Belfast Telegraph

Two young Irish women die in fire in Belgium

By Geraldine Gittens

Two young women from the Republic have died in a fire in Leuven, Belgium.

Belgian police recovered the two bodies from the second floor of a students’ residence following the fire. The residence was occupied by students at the Leuven Institute for Ireland in Europe.

Galway-Mayo Institute of Technology has this afternoon confirmed that the two young women were students there.

They named the women as 22 year old Dace Zarina from Longford and 19 year old Sara Gibadlo from Oranmore, Galway.

"Dace and Sara were both second year students studying a Bachelor of Business degree in Hotel and Catering Management in GMIT’s main Galway campus," the institute said in a statement.

"They had just commenced a 30 week Erasmus work placement in the Leuven Institute for Ireland in Europe in January. 

"Dace and Sara were both Irish nationals; Dace’s family originally came from Latvia and Sara’s from Poland. They were the only two GMIT students on placement in the Belgian college.

"GMIT students and staff are trying to come to terms with the tragic news this morning. Many of their  classmates are on placement in different European locations and are being informed of the tragic news by the college authorities in the past hour. Some 400 GMIT students go on work placements every academic  year.

"Members of GMIT management are currently with both families, and are liaising with the Belgian Embassy and authorities in Leuven."

Head of the GMIT College of Tourism and Arts Cait Noone, said: “GMIT is devastated. Dace and Sara were very talented young students. They were both bright, creative young girls. It’s a huge loss.”

Dace's secondary school principal Paul Costello said that the town is in shock.

"Dace was a lovely girl, very popular. Very hard working," he said.

"She came to us for fifth and sixth from Lativa, her mother was working here at the time. She went on to a degree course in GMIT’.

"I saw the story on the Independent this morning, never thought it would be one of our girls. So sad."

The fire started at a building in Leuven on the corner of Bank Street and the Kapucijnenvoer.

It broke out at 6am and took hold for three hours but was extinguished by 9.20am today.

Eight students escaped from the building, using the roof or a window - and six of them are understood to be Irish. They were taken to hospital but are not seriously injured. They are being treated for smoke inhalation and minor burns.

Three of the students who were rescued from the fire were students of the Dublin Institute of Technology. The students of hospitality management at Cathal Brugha Street were on placement, and were on the ground floor of the building.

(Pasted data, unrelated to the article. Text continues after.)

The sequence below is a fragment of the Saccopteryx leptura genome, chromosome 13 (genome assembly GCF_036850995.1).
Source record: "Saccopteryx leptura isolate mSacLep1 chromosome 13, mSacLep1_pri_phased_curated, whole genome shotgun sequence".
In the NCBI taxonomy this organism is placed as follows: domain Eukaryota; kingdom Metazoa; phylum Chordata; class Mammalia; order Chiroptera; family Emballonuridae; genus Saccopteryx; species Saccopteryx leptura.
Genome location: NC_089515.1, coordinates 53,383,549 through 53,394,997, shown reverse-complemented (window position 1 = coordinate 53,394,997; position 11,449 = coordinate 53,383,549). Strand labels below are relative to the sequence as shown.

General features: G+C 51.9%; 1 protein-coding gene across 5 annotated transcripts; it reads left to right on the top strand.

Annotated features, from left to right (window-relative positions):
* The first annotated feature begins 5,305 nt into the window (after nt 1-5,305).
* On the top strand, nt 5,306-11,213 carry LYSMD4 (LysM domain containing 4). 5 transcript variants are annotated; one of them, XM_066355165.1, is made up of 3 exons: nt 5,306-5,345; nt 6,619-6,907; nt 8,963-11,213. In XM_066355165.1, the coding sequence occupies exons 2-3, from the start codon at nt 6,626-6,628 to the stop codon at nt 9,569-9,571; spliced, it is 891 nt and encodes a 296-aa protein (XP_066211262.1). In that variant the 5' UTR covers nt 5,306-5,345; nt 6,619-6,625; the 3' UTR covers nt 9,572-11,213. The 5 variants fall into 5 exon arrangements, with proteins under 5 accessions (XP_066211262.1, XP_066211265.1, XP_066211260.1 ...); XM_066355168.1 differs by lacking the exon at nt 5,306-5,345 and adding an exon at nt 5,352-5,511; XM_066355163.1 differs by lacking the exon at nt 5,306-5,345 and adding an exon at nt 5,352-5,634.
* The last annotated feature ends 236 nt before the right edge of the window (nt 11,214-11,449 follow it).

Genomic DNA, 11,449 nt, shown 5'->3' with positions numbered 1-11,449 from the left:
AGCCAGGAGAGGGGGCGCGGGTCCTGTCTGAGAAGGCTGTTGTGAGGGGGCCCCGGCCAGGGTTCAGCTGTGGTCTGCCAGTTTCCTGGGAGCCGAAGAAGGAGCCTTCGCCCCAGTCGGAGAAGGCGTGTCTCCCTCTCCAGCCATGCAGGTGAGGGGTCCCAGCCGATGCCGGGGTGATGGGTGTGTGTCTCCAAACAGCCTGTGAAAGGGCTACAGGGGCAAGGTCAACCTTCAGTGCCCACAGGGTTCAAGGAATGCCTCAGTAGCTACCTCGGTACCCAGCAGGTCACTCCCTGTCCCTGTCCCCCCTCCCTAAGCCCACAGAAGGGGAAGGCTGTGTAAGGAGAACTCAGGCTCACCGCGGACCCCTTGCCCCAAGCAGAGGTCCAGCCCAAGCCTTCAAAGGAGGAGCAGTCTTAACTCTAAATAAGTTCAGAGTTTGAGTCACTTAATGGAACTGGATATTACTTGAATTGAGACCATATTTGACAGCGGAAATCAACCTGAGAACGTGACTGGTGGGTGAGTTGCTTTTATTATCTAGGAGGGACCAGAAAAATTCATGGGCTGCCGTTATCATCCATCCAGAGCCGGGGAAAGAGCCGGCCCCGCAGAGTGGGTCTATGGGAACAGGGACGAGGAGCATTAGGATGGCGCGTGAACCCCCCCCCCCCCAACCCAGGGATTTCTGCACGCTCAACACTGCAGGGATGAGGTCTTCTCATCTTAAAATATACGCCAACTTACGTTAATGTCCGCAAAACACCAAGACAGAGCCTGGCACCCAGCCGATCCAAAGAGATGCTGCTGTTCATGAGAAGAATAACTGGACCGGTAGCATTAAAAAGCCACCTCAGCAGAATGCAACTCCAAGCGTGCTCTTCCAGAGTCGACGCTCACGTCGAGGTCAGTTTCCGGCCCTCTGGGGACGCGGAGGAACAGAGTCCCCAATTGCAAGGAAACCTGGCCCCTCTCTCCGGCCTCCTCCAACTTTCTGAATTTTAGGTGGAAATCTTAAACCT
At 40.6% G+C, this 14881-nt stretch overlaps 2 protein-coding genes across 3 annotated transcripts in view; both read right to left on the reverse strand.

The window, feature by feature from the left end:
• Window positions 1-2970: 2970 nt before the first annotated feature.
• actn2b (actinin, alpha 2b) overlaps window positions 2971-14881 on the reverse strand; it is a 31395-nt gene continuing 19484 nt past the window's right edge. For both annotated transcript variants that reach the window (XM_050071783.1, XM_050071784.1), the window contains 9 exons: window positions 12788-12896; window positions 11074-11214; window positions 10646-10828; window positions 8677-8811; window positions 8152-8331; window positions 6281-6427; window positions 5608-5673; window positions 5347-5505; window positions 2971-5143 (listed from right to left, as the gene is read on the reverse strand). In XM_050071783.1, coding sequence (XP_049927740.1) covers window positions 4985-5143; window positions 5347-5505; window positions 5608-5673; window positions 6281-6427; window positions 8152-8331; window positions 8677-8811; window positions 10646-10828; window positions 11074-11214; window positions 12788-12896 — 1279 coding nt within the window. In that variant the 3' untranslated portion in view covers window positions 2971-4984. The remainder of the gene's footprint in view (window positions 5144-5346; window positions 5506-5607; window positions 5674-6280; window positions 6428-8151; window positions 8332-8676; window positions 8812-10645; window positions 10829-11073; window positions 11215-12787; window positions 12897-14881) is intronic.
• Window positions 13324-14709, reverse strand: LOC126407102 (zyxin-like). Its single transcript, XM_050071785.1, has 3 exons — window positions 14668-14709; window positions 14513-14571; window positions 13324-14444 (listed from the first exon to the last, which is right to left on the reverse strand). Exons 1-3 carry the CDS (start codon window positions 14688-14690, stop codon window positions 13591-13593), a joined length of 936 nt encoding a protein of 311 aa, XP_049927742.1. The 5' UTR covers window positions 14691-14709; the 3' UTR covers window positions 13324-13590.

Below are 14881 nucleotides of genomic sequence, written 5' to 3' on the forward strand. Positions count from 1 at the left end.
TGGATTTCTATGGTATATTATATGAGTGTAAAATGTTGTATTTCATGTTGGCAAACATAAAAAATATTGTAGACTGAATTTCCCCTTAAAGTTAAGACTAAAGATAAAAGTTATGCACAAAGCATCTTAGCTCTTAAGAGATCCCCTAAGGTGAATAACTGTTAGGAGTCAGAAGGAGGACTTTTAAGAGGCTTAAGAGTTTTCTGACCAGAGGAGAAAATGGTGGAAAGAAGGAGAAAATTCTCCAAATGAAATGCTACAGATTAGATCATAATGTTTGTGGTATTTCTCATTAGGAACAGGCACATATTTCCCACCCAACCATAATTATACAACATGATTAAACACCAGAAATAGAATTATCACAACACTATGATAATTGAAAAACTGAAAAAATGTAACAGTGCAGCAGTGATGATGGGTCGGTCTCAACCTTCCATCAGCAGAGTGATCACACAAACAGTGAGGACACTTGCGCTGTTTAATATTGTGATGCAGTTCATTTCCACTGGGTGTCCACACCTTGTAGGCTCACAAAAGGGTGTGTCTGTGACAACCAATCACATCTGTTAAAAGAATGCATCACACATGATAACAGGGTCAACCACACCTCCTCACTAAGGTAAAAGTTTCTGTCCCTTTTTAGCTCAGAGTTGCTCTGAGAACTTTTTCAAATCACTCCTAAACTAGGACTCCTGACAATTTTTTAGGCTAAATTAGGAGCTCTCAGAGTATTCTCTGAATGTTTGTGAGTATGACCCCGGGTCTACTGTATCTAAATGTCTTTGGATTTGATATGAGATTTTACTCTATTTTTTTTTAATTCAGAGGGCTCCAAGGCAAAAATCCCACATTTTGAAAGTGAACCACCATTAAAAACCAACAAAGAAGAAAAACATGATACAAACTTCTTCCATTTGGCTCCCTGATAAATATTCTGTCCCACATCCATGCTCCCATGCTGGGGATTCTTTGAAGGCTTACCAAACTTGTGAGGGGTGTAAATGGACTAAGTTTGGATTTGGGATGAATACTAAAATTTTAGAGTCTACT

A spokesperson for the DIT said that contact had been made with all three, and they were uninjured in the blaze. They, along with the other students, were brought to hospital for a check-up.

However, the two women from GMIT had been missing since the blaze started.

Jaroen Ameel, Commandant at Leuven Fire Brigade said the two Irish girls were not able to find their way out of the fire, and they were found huddled together in a wardrobe.

“It was a very heavy fire. It took us one hour to control, and afterwards the stability of the building was not very good.”

“We knew it was over for these two people because the fire was very heavy. Every window was broken and the fire was coming out of the windows."

“We had some dogs because they are trained to go into a building like that, and they helped us to find the two bodies. They were hidden in a wardrobe in the corner, to protect themselves from the fire.”

“They couldn’t find a way out. They were sleeping and we think that they hadn’t noticed the fire.”

He added: “It was a very difficult moment [when the students were found]. Two young people who are students who couldn’t see a way out.”

The Commandant confirmed that the fire alarm sounded at the fire department at 6.15am, and fire services arrived around seven minutes later.

“When we arrived, we could see some people who were leaving the building, and we helped with that,” he said.

The Commandant said the building was not checked by the fire brigade for fire safety.

The Irish Ambassador to Belgium and the first secretary were at the Irish college today, and they also visited the hospital where the six other students were undergoing medical checks.

Paul Costello, principal of Mean Scoil Mhuire in Longford, where Dace went to school, as a 'very popular girl'.

‘Dace was a lovely girl, very popular. Very hard working.’

‘She came to us for fifth and sixth from Lativa, her mother was working here at the time. She went on to a degree course in GMIT’.

‘I saw the story on the Independent this morning, never thought it would be one of our girls. So sad.’

It is understood that the students in the residence are from various Institutes of Technology around Ireland, and were on courses in the catering and tourism sector.

Leuven is located around 16 miles east of Brussels.

Part of the roof collapsed in the fire, and firemen fought the blaze for over three hours.

A spokesperson for the Department of Foreign Affairs told "Our embassy in Brussels is in contact with local police and the ambassador is on his way to Leuven."

"We are currently working with the Belgian authorities."

Vin Truyers, Commerical Manager at the University, confirmed earlier this morning that the building is not within the grounds of the college.

“It’s a private house in the street. Students that work in the college live there.”

Minister Lucinda Creighton gave a public address at the Irish College for The European Year of the Citizen 2013 last year.

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